Monday, 17 March 2014
Saint Patrick’s Day normally falls in the middle of Lent. But Easter is late this year, and so Saint Patrick’s Day come when we have just marked the Second Sunday in Lent. This year, because Saint Patrick’s Day fall on a Monday, it has extended the weekend, and added to these celebrations, which provided a break for many in the penitential practices of Lent.
The Revised Common Lectionary readings for Saint Patrick’s Day are: Tobit 13: 1b-7 or Deuteronomy 32: 1-9; Psalm 145: 1-13; II Corinthians 4: 1-12; John 4: 31-38.
I have been asked to represent the Archbishop of Dublin at an ecumenical service marking Saint Patrick’s Day in Saint Patrick’s Cathedral, Dublin, at 6 p.m. this evening.
My choice of a work of Art for Lent for this morning [17 March 2014] is Seamus Murphy’s image of Saint Patrick, Naomh Padraig. This sculpture in polished limestone was first unveiled in 1949, and caused a stir when it first went on public view in Saint Patrick’s College, Maynooth, Co Kildare, where it can still be seen.
Seamus Murphy usually worked in limestone, and his sculptors included ecclesiastical and allegorical statues, portrait heads, commemorative plaques, public monuments, gravestones and crosses. He also worked in bronze, making portrait heads of public figures, writers, musicians and friends.
His best-known commissions include bronze busts of five Presidents of Ireland for Áras an Uachtaráin, Dublin, President John F Kennedy for the US Embassy, Dublin, the UN Monument in Glasnevin Cemetery, Dublin, and Saint Brigid and the 12 Apostles in San Francisco.
Seamus Murphy was born in 1907 near Mallow, Co Cork, the son of a railway employee. He went to school in Saint Patrick’s National School, Saint Luke’s, Cork, where his teacher Daniel Corkery gave him his first drawing lessons and encouraged him to go on to the Crawford School of Art in Cork in 1921.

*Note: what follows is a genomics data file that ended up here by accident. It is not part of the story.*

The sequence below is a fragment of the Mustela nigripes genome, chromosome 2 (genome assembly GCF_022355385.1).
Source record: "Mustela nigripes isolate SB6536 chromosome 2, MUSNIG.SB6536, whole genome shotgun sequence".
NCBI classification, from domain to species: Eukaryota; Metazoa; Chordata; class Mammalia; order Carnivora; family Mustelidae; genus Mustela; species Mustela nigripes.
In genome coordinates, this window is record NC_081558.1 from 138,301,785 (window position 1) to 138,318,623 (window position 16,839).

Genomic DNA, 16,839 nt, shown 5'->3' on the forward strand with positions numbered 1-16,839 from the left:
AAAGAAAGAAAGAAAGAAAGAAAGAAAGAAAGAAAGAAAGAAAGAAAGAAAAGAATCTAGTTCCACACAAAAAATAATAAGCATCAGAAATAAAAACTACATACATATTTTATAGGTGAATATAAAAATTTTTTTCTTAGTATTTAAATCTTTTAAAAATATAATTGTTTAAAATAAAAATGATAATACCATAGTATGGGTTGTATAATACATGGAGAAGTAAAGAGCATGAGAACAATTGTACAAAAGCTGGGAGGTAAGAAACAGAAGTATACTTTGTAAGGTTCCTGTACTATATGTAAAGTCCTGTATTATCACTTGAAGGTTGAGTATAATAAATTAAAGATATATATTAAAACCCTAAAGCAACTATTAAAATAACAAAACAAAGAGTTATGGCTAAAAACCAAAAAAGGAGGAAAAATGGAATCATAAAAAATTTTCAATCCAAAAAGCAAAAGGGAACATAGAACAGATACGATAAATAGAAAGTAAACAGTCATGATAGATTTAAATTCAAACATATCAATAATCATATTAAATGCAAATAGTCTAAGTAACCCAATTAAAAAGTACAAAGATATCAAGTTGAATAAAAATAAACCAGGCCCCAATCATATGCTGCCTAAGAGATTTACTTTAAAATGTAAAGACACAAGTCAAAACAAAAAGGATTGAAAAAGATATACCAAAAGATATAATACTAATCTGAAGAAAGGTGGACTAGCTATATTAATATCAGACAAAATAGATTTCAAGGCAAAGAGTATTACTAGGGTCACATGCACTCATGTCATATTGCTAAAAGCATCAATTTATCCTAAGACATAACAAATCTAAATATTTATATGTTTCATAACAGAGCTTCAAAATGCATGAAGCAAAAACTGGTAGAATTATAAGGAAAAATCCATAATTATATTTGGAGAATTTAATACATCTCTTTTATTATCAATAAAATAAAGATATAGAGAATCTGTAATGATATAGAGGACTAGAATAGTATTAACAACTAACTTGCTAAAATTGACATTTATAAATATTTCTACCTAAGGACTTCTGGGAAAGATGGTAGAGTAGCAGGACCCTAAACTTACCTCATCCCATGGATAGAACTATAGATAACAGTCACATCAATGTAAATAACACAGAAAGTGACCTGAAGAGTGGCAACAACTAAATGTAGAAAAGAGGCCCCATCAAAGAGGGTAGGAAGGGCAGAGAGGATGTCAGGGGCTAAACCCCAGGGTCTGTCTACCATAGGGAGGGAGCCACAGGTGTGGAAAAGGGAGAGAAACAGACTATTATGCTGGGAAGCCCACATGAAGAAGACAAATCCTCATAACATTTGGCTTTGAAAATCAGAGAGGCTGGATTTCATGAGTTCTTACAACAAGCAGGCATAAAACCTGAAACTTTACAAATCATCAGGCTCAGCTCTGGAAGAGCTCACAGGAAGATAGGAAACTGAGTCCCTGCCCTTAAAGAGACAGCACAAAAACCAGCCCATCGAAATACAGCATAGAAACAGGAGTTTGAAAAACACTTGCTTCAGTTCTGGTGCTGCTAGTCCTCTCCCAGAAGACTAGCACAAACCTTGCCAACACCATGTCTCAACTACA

From 1922 to 1930, he was an apprentice stone-carver at JA O’Connor’s art marble works in Blackpool, Cork, where he specialised in architectural and foliage carving while attending Crawford at night.
In 1931, he was awarded the Gibson Bequest Scholarship Exhibits at the Royal Hibernian Academy exhibition. He then went on to study at the Académie Colarossi in Paris and with Andrew O’Connor, the Irish-American sculptor.
He opened a studio and stoneyard in Blackpool, Cork, in 1934, and soon exhibited at a group exhibition in University College Cork (1935) and the World Fair, New York (1939).
His ‘The Virgin of the Twilight’ was exhibited at the at the Royal Hibernian Academy in 1943, and he was elected an associate of the RHA in the following year, 1944. That year he also married Maighread Higgins, a daughter of the sculptor Joseph Higgins (1885-1925).
In 1950, he published Stone Mad with illustrations by Fergus O'Ryan (Golden Eagle Press). This book was described as a classic and is a tribute to the work of the many anonymous stone-carvers and stone-cutters in a tradition that had continued from mediaeval times.
In 1954, he was elected a full member of the RHA, and ten years later he was appointed the RHA Professor of Sculpture. 1969, He received an honorary doctorate (LLD) from the National University of Ireland in 1969, and was appointed to the Arts Council of Ireland in 1973.
His later exhibitions included a solo exhibition in Cork Public Library (1956), a joint exhibition with the artist William Harrington (1967), Adare (1973) and ROSC, Cork (1975).
He died in Cork in 1975, and is buried in Rathcooney, Co Cork.
in your providence you chose your servant Patrick
to be the apostle of the Irish people,
to bring those who were wandering in darkness and error
to the true light and knowledge of your Word:
Grant that walking in that light
we may come at last to the light of everlasting life;
through Jesus Christ our Lord.
Tomorrow: ‘I AM the Vine’ … a Chinese scroll (John 15: 5)